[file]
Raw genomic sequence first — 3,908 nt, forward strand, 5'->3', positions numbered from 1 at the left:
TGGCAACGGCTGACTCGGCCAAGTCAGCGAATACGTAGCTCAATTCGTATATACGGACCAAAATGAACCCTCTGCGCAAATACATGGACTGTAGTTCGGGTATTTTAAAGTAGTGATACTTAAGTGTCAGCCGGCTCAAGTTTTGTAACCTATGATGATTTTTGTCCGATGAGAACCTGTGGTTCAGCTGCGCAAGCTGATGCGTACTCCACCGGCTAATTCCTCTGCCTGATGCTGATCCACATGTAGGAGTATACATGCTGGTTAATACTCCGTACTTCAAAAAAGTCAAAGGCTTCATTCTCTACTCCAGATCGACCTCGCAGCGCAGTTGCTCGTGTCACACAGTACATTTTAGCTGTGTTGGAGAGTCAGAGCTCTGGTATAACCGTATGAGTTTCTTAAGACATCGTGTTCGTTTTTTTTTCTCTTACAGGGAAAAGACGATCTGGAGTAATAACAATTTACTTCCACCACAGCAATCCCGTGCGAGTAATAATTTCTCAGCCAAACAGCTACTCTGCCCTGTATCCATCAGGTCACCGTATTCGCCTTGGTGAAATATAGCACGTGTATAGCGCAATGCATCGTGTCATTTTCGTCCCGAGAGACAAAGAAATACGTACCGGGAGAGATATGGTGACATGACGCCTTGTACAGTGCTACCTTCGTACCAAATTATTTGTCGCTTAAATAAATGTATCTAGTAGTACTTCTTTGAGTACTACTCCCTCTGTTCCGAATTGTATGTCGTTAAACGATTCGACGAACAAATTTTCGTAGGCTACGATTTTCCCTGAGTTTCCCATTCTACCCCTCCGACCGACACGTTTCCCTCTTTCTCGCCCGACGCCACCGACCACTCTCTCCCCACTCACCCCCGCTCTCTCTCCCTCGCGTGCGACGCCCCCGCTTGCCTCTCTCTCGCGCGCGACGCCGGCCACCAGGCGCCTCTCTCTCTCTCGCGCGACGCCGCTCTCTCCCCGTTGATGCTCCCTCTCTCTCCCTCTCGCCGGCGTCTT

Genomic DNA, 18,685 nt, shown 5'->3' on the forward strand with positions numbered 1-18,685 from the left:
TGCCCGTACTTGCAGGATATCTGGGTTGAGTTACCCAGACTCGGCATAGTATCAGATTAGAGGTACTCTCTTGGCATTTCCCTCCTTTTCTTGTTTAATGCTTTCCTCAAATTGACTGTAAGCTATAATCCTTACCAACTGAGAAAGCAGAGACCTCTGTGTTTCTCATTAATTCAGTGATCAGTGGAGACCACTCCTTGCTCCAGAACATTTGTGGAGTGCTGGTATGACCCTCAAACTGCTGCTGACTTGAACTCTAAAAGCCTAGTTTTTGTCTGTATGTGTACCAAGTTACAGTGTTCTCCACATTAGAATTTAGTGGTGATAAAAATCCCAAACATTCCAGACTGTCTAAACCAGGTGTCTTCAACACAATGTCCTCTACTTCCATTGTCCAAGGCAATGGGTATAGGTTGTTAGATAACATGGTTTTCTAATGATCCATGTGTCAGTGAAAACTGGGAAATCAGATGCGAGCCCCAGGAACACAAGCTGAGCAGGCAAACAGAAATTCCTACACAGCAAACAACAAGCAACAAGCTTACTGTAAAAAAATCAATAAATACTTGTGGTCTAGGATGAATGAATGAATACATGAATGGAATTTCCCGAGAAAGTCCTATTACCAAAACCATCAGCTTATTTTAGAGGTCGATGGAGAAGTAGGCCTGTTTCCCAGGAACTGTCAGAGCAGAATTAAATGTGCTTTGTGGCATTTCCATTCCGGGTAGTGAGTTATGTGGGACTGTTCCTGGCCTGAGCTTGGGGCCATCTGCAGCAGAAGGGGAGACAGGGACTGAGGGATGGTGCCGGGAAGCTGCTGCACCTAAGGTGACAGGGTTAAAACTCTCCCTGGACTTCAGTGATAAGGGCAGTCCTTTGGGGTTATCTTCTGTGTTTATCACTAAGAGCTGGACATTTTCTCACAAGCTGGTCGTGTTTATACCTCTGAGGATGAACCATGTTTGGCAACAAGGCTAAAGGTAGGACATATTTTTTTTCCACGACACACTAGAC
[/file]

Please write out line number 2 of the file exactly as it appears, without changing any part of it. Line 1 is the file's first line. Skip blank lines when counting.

TGGCAACGGCTGACTCGGCCAAGTCAGCGAATACGTAGCTCAATTCGTATATACGGACCAAAATGAACCCTCTGCGCAAATACATGGACTGTAGTTCGGGTATTTTAAAGTAGTGATACTTAAGTGTCAGCCGGCTCAAGTTTTGTAACCTATGATGATTTTTGTCCGATGAGAACCTGTGGTTCAGCTGCGCAAGCTGATGCGTACTCCACCGGCTAATTCCTCTGCCTGATGCTGATCCACATGTAGGAGTATACATGCTGGTTAATACTCCGTACTTCAAAAAAGTCAAAGGCTTCATTCTCTACTCCAGATCGACCTCGCAGCGCAGTTGCTCGTGTCACACAGTACATTTTAGCTGTGTTGGAGAGTCAGAGCTCTGGTATAACCGTATGAGTTTCTTAAGACATCGTGTTCGTTTTTTTTTCTCTTACAGGGAAAAGACGATCTGGAGTAATAACAATTTACTTCCACCACAGCAATCCCGTGCGAGTAATAATTTCTCAGCCAAACAGCTACTCTGCCCTGTATCCATCAGGTCACCGTATTCGCCTTGGTGAAATATAGCACGTGTATAGCGCAATGCATCGTGTCATTTTCGTCCCGAGAGACAAAGAAATACGTACCGGGAGAGATATGGTGACATGACGCCTTGTACAGTGCTACCTTCGTACCAAATTATTTGTCGCTTAAATAAATGTATCTAGTAGTACTTCTTTGAGTACTACTCCCTCTGTTCCGAATTGTATGTCGTTAAACGATTCGACGAACAAATTTTCGTAGGCTACGATTTTCCCTGAGTTTCCCATTCTACCCCTCCGACCGACACGTTTCCCTCTTTCTCGCCCGACGCCACCGACCACTCTCTCCCCACTCACCCCCGCTCTCTCTCCCTCGCGTGCGACGCCCCCGCTTGCCTCTCTCTCGCGCGCGACGCCGGCCACCAGGCGCCTCTCTCTCTCTCGCGCGACGCCGCTCTCTCCCCGTTGATGCTCCCTCTCTCTCCCTCTCGCCGGCGTCTT